Jean Moore

When Jean S. Moore started her career in art, she was first drawn to the Old World mosaics of the Greeks and Romans.  After successfully creating several large mosaics, which received wide acclaim, she became increasingly frustrated with the difficulty of obtaining tessarae in a sufficiently broad array of colors to give the depth to her mosaics that she desired.  So she turned to oil painting, where through blending, an endless variety of color, light, and shadow can be obtained.  Since that time she has worked exclusively in oils.

Jean is most well known for her highly-realistic landscapes, still lifes, and animal portraits.  Her paintings are in private collections throughout the East Coast, from Massachusetts to South Carolina, and some of her works have been featured in news articles, used in public posters, and in commercial calendars.  Some of her more popular paintings have been replicated in giclees and in greeting cards.

For Jean, “the beauty of painting is that I never stop learning, never stop improving.  Every time I think I have reached the top of my skill level, I find it is just another plateau and there is yet another peak to climb.”


Jessica Mickey

Jessica Mickey is a local Arlingtonian, who has found inspiration and love in oil paints over the past several years. Jessica minored in Visual Arts in college, but her focus then was photography. Today, Jessica uses a paintbrush instead, to focus on light and vibrancy, attempting to draw viewers in with color and composition, often making you feel a part of the painting. Her style would most likely be called photorealism, but with a flare of effervescence that captivates a moment in time more than a photograph ever could. In fact, Jessica’s work has unique undertones of hyper-realism, bringing the viewer’s eye directly where she wants you to focus, sometimes even making you question whether it’s a painting or a photo. Jessica has done many commissions, most often portraits of people and pets, but her favorite compositions are still landscapes.

Since joining the Alliance in 2013, she has shown her work at the Arlington Free Clinic, Luna Grill, Cosi in Courthouse, Arlington Co. Treasurer’s Office, Cassatt’s, SAIC/Leidos, Toby’s Ice Cream, Hand-N-Hand Therapy, the Holiday Inn in Ballston (which she also helps co-curate), and Gallery Underground. Jessica has also happily been the Co-Director of Gallery Underground for more than 2 years now.

Shelley Micali


Shelley Micali lives in Arlington, VA with her family and where she paints in her home-studio. She shows her paintings in local venues including Cassatt’s Café, The Arlington Treasurer’s Office, and the Arlington Free Clinic. Shelley has donated works for charitable causes in the Washington DC area including: The National Brain Tumor Society, The Netherlands American Society, The Children’s Inn at NIH and Trinity Presbyterian Church.

In 2014, Shelley won a prize for a painting submitted to a juried show at the Audi Arlington dealership.
Though Shelley’s formal oil painting career only began in 2008, she has been creating works of art since the 1970’s when she was a girl and exhibited creations at local Washington D.C. art shows she attended with her mother Barbara Stewart, an accomplished botanical illustrator. After working many years in the finance industry and raising two boys, Shelley has happily re-connected with her creative side.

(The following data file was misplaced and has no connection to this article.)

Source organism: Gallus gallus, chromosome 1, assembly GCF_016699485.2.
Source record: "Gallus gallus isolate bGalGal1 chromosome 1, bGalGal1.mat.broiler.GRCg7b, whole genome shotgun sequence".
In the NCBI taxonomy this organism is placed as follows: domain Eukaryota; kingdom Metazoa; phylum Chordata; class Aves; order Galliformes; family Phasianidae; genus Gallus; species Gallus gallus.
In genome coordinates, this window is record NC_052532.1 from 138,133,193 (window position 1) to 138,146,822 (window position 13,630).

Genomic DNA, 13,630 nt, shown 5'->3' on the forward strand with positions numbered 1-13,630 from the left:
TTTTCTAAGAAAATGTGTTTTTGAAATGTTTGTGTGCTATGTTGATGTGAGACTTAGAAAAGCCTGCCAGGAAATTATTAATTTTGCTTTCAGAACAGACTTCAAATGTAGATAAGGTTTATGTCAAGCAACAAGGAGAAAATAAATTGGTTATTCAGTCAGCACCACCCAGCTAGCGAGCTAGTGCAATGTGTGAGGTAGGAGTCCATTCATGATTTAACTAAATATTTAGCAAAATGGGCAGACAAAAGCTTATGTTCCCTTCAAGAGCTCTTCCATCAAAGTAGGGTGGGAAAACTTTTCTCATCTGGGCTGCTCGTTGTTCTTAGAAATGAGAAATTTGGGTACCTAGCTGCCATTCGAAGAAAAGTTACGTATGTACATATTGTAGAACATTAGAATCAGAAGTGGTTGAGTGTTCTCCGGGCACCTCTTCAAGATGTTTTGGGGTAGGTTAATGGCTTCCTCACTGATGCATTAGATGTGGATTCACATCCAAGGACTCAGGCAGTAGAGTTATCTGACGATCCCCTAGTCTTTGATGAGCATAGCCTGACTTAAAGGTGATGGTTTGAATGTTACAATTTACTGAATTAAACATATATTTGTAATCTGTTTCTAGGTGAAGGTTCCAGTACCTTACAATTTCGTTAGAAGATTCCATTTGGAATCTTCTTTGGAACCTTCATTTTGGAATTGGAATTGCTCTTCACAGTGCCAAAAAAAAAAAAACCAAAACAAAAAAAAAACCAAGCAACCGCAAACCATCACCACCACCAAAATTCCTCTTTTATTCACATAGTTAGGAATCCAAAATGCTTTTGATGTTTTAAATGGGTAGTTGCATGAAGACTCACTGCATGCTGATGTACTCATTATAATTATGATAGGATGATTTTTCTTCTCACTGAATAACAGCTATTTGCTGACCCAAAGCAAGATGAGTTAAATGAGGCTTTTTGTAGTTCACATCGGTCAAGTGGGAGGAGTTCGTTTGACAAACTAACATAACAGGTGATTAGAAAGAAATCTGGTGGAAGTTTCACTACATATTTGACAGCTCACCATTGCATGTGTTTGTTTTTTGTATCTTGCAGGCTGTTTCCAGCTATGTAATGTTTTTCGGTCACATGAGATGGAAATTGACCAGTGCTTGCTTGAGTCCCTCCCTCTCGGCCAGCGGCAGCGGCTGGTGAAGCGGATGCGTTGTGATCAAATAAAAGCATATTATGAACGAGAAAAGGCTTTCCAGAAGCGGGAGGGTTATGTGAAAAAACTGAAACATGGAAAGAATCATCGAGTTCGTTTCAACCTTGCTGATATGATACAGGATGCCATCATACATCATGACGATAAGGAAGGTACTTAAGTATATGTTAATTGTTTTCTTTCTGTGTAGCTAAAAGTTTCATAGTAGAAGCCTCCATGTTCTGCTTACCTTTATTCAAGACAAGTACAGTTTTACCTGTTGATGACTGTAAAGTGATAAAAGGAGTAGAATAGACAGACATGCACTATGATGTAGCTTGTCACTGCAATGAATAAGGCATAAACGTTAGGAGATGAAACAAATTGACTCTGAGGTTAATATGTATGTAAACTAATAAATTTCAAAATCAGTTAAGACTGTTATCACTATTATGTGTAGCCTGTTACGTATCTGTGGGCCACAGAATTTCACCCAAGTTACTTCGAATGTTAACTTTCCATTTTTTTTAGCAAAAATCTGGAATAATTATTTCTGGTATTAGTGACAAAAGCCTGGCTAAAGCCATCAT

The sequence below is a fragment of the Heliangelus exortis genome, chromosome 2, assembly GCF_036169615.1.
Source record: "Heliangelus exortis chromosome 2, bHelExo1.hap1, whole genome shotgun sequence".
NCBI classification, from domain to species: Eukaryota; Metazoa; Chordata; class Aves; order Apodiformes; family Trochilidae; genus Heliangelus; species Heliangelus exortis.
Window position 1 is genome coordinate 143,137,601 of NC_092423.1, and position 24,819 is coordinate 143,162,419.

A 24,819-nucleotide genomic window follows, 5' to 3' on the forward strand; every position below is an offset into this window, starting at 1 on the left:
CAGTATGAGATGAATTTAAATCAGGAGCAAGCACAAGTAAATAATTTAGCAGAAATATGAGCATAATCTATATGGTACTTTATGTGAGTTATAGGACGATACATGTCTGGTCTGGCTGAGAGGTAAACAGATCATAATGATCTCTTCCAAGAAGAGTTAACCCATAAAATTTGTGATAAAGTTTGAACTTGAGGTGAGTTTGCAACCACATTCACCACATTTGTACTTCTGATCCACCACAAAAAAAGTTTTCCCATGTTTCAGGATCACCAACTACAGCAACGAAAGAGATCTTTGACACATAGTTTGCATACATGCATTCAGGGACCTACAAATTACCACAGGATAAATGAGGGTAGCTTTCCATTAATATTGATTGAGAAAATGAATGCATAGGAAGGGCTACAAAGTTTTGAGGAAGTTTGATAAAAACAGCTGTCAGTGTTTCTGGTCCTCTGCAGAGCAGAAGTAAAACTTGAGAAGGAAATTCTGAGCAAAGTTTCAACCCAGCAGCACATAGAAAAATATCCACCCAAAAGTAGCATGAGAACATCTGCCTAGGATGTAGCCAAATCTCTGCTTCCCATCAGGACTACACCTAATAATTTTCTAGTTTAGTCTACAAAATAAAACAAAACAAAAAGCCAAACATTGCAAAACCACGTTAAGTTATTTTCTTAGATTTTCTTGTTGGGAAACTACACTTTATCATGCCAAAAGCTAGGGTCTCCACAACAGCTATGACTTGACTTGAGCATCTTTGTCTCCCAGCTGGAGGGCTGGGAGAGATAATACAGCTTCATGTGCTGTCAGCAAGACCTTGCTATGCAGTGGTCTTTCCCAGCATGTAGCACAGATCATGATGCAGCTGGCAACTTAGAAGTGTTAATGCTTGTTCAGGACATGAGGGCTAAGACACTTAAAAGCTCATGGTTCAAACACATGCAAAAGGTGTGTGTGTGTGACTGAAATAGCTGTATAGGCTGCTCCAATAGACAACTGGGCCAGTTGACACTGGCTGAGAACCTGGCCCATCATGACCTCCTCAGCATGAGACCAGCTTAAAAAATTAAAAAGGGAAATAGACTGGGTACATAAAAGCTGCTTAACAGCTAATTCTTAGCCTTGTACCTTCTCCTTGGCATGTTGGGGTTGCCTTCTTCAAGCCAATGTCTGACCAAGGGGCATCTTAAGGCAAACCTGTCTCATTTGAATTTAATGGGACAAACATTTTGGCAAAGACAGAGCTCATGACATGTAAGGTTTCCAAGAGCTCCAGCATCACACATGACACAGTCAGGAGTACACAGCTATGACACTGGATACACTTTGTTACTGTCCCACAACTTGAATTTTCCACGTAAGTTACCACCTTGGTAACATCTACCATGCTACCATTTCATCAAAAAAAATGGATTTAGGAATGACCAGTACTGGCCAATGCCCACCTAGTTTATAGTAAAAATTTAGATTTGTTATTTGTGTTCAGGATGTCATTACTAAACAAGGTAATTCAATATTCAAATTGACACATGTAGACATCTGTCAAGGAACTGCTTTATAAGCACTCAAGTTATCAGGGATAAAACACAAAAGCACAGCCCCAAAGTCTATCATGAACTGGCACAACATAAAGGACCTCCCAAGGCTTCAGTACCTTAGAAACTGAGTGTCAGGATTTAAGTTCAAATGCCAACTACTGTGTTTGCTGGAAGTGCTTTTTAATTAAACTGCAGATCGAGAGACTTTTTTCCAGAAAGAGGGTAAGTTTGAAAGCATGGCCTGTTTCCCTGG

Shelley has completed many commissions for clients. She is happy to discuss any painting ideas with potential clients.


Rebecca McNeely

Website:  Rebecca

I paint to communicate the joy of color and to express my experience of living on this dynamic, fragile and beautiful earth. Through landscape, pure abstraction, and an amalgam of the two, my paintings represent a fusion of my love of color, of nature, and of fearless and free expression.

My first paintings were expressive landscapes rooted in the impressionist tradition of painting en plein air. The longer I painted, however, the more I came to appreciate good abstract paintings, which can take on a life of their own and elicit intuitive, visceral responses from the viewer. Inspired by such works, I turned to abstraction in order to better distill form, simplify the composition and exaggerate color.

Praised for their masterful use of color, these paintings tap into my lifetime of extensive world travel and residence in regions across the United States. In recent years, I have developed several series addressing the importance of natural phenomena such as trees, wetlands, and lush vegetation to planetary health, and one of abstractions that express some of the extreme weather events.

I feel that I have found my artistic voice through these explorations and that my abstract landscapes express the culmination of that journey.


Mary-Jeanne Martz


For Mary-Jeanne, painting and travel are strongly linked. For almost 60 years, her travels have taken her around the world. She primarily paints landscapes in oil, but also uses water media and pastel. She states: “I put a piece of myself in my paintings. In the process of painting, I both lose and find myself. My personal experiences and emotions are a part of my paintings. As I work on a piece or look at the finished product, I connect back again to that place and time. I relive it and find joy and peace. My hope is that others will also experience what I feel when they view my paintings.” She has had her work accepted in juried shows at the Arlington Artists Alliance, the Art League in Alexandria, the Arts Club of Washington, and the McLean Art Society. She shows continuously at the Gallery Underground in Crystal City.